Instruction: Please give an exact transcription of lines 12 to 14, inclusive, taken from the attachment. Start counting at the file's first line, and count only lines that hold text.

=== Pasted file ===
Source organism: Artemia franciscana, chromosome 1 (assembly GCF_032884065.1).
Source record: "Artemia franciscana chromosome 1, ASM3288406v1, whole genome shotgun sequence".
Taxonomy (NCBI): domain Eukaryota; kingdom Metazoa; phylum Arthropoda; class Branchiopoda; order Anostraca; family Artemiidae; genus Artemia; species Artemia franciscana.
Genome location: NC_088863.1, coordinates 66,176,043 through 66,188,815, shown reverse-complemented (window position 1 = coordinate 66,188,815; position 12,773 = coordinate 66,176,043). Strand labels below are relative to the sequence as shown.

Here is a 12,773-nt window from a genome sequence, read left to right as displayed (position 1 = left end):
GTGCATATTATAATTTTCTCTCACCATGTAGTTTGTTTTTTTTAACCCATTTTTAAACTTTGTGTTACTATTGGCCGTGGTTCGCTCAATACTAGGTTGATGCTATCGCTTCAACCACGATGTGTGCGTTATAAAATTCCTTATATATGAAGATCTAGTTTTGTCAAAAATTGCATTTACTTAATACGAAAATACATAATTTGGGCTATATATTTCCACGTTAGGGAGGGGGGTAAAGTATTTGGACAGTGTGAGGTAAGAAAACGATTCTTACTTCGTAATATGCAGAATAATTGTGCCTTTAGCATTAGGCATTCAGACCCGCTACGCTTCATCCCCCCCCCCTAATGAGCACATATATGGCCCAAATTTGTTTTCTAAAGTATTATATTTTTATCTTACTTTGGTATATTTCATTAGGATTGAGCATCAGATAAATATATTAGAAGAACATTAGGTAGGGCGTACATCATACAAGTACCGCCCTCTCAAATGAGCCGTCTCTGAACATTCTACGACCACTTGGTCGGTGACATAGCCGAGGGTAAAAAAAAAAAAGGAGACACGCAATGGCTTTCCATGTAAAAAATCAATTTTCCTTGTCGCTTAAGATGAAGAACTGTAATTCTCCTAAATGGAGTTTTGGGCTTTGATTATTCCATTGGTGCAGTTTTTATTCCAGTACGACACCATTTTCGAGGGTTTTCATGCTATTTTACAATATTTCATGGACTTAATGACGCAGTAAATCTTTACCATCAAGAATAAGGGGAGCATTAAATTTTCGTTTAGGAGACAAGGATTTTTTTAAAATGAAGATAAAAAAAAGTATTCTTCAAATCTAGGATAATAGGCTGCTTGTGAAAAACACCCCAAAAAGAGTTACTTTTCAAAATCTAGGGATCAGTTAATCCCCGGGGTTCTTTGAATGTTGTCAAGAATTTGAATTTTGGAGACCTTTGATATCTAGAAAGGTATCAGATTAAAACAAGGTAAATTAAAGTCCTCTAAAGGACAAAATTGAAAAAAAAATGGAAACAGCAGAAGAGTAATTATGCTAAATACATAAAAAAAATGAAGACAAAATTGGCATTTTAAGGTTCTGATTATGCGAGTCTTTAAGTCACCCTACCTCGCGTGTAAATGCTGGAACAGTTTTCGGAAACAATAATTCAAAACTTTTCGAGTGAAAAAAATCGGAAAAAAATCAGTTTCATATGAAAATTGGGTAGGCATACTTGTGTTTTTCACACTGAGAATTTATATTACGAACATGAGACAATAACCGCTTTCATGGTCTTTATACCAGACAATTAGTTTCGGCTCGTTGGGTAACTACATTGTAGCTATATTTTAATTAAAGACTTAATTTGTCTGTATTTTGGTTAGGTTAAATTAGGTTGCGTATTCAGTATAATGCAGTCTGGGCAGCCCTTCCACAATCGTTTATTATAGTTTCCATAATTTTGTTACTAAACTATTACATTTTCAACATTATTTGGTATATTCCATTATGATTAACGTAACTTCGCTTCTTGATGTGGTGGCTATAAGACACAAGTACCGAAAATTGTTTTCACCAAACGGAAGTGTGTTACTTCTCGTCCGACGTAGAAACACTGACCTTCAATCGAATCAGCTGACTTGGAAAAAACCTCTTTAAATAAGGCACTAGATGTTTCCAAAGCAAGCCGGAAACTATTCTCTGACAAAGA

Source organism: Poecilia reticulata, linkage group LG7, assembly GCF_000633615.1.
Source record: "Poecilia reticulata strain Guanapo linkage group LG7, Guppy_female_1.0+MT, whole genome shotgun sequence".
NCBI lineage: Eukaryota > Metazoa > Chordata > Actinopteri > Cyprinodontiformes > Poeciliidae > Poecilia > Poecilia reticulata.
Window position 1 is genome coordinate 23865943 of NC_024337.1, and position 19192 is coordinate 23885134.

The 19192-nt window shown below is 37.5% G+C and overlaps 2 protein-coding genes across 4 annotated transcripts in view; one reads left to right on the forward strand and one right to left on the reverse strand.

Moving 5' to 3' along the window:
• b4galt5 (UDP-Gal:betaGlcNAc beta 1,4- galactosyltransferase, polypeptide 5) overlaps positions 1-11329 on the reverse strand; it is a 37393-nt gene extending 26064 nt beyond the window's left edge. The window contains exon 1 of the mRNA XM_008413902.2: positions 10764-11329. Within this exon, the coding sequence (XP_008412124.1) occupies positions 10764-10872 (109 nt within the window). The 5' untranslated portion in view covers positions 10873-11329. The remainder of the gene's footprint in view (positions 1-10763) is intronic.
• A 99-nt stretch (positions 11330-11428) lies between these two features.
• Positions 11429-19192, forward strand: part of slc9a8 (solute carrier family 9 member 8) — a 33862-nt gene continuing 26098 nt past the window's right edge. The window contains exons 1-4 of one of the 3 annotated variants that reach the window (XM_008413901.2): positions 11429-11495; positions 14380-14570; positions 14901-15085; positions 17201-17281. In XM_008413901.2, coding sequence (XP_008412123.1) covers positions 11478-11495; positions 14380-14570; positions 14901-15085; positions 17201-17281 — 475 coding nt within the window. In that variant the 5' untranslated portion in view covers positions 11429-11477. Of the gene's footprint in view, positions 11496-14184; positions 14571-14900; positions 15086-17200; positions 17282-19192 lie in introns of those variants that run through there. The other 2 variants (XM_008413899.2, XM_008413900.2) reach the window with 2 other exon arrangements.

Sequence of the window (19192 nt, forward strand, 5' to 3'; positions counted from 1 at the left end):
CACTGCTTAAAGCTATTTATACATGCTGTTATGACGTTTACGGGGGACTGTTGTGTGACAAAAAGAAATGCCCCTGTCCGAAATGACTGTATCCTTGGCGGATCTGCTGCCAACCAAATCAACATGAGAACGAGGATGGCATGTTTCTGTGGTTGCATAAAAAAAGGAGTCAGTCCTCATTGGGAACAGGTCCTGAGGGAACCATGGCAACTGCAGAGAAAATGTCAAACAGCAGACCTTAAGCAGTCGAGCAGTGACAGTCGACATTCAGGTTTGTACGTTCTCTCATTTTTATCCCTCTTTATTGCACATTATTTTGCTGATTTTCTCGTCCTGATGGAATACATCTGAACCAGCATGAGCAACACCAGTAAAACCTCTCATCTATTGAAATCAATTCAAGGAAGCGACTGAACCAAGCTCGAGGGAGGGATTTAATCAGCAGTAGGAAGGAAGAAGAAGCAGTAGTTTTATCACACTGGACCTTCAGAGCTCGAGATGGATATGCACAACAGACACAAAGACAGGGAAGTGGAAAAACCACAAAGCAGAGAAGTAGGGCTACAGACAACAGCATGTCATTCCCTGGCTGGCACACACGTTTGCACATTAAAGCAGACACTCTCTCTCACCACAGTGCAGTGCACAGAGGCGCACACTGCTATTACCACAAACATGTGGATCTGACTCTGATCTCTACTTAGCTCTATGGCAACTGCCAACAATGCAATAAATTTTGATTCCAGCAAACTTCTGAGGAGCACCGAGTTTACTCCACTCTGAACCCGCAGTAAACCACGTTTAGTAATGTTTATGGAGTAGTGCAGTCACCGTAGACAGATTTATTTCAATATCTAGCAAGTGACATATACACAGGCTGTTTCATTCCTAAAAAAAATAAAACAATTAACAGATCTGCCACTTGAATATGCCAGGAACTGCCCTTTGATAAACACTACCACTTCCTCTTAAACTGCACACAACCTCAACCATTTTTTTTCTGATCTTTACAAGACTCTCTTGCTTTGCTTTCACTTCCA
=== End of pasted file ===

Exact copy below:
Moving 5' to 3' along the window:
• b4galt5 (UDP-Gal:betaGlcNAc beta 1,4- galactosyltransferase, polypeptide 5) overlaps positions 1-11329 on the reverse strand; it is a 37393-nt gene extending 26064 nt beyond the window's left edge. The window contains exon 1 of the mRNA XM_008413902.2: positions 10764-11329. Within this exon, the coding sequence (XP_008412124.1) occupies positions 10764-10872 (109 nt within the window). The 5' untranslated portion in view covers positions 10873-11329. The remainder of the gene's footprint in view (positions 1-10763) is intronic.
• A 99-nt stretch (positions 11330-11428) lies between these two features.